Omanis Clash with Police in Rare Jobless Protests
(Bloomberg) -- Omani security forces clashed with dozens of demonstrators who gathered in the industrial city of Sohar for the second day for rare protests against record unemployment and worsening economic conditions.
Police fired tear gas at young Omanis outside the Labor Ministry and governor’s office in the northern city, which lies some 150 km (93 miles) from the border of the United Arab Emirates, and detained several people, according to witnesses. The protesters threw stones at police.
While the protests remained relatively small, such public dissent has been rare in Oman since 2011, when a wave of anti-government uprisings swept through the Middle East toppling dictators from Tunisia to Yemen. Back then, limited demonstrations in Oman also began in Sohar, which suffers from the highest unemployment rate in the country, before spreading to other parts of the Gulf Arab nation.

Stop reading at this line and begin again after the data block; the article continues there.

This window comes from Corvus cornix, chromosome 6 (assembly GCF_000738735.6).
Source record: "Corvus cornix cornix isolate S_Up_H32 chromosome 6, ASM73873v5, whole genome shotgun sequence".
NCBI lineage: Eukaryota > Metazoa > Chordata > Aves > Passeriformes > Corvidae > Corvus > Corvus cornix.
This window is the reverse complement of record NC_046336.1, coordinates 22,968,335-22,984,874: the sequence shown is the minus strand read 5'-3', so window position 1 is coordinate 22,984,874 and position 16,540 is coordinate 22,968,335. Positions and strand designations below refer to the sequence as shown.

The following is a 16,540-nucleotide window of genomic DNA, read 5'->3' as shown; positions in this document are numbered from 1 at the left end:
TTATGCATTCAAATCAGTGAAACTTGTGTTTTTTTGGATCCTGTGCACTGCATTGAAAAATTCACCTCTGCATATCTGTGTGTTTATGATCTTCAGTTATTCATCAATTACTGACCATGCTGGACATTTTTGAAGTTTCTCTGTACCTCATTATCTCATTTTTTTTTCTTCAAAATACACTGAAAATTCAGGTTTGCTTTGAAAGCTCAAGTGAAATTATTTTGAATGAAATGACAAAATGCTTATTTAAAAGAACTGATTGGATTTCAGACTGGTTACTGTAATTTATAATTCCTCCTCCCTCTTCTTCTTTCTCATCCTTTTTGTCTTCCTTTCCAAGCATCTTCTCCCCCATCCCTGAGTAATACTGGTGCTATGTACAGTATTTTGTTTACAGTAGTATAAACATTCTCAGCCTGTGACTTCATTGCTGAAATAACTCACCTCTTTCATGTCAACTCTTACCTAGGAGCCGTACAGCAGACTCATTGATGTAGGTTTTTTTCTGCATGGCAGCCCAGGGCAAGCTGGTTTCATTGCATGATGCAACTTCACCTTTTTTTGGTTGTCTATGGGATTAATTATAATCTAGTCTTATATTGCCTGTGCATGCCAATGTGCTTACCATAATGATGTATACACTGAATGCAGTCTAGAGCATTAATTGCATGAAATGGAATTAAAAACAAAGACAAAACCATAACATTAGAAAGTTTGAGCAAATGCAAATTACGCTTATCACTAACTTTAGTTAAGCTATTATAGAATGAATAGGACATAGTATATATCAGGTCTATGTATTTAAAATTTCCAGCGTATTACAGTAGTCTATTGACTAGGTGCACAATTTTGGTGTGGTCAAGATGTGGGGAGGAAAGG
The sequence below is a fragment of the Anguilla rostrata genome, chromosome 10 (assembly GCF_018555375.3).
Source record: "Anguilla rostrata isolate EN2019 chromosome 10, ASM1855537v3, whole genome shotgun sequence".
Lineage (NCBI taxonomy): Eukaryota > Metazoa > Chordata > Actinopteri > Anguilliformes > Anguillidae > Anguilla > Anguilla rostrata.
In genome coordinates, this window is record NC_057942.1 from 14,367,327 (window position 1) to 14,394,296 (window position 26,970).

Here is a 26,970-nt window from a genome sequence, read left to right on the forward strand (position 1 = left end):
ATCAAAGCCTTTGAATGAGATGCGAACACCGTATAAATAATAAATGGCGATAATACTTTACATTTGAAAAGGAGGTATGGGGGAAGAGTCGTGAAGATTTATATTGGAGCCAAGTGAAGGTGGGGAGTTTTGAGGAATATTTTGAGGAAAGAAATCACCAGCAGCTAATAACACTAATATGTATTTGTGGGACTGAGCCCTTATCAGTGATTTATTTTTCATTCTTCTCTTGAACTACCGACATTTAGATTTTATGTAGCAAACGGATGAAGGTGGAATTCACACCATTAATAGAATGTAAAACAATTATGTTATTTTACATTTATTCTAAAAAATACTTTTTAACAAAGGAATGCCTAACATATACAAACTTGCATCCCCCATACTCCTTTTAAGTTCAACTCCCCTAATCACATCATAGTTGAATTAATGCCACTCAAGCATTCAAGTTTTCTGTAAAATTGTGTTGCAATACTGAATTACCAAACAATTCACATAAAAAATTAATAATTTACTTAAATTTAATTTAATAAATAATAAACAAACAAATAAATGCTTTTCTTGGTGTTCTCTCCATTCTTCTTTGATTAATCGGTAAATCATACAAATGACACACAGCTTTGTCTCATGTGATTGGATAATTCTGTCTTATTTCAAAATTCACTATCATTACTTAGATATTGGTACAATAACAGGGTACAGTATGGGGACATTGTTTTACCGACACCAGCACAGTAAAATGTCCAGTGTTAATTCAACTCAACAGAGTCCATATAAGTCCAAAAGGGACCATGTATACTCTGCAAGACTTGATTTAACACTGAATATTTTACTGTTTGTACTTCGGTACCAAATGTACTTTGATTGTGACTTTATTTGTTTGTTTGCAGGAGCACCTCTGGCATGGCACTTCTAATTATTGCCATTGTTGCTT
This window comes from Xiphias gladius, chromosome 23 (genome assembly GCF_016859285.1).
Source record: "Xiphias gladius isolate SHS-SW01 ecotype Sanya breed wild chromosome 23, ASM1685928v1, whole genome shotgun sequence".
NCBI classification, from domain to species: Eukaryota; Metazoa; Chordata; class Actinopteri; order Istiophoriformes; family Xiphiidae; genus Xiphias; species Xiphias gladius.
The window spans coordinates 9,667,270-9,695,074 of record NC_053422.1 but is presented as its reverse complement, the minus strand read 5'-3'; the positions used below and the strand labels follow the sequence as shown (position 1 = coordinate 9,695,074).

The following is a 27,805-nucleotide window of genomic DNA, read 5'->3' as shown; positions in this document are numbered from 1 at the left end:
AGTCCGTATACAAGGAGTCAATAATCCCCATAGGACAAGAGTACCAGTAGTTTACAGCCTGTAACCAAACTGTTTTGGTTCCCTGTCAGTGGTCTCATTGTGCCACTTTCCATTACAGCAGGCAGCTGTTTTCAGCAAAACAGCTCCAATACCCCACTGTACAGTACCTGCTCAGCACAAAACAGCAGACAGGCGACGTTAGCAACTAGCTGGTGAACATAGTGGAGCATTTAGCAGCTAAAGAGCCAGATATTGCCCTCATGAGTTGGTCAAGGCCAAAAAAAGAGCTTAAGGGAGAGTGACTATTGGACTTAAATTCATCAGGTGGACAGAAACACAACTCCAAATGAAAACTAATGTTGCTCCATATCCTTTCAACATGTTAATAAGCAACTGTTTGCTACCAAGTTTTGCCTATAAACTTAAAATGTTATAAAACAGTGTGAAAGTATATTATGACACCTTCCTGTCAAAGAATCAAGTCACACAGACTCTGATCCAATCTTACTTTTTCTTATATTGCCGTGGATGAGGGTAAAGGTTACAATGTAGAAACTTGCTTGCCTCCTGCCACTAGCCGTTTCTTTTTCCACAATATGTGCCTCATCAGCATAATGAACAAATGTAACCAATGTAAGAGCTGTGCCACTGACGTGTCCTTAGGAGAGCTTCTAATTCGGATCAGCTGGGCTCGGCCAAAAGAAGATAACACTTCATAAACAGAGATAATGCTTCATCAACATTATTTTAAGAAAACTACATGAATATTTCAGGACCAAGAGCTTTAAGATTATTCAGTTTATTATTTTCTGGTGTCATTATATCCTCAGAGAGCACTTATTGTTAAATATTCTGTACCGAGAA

Since taking power in January 2020, following the death of his long-time predecessor, Sultan Haitham bin Tariq has taken dramatic measures to bolster flagging public finances, cutting subsidies, introducing a value-added tax and even planning an income tax -- unusual in the oil-rich Gulf -- as part of medium-term plan to overhaul the economy.
Those measures have helped to restore investor confidence in Oman, which only a year ago was discussing the possibility of a bailout from its wealthier Gulf neighbors, but have been less popular at home, where unemployment reached an unprecedented 5%, according to figures compiled by the World Bank.
Government officials, including the governor of the northern Batinah province where Sohar is located, declined to comment.
Oman State TV acknowledged the protest on its Twitter account, however, and said the government was working to create new training and employment opportunities for job-seekers in both the public and private sectors and had so far disbursed jobless benefits to more than 6,000 Omanis out of a social security fund created in March last year.
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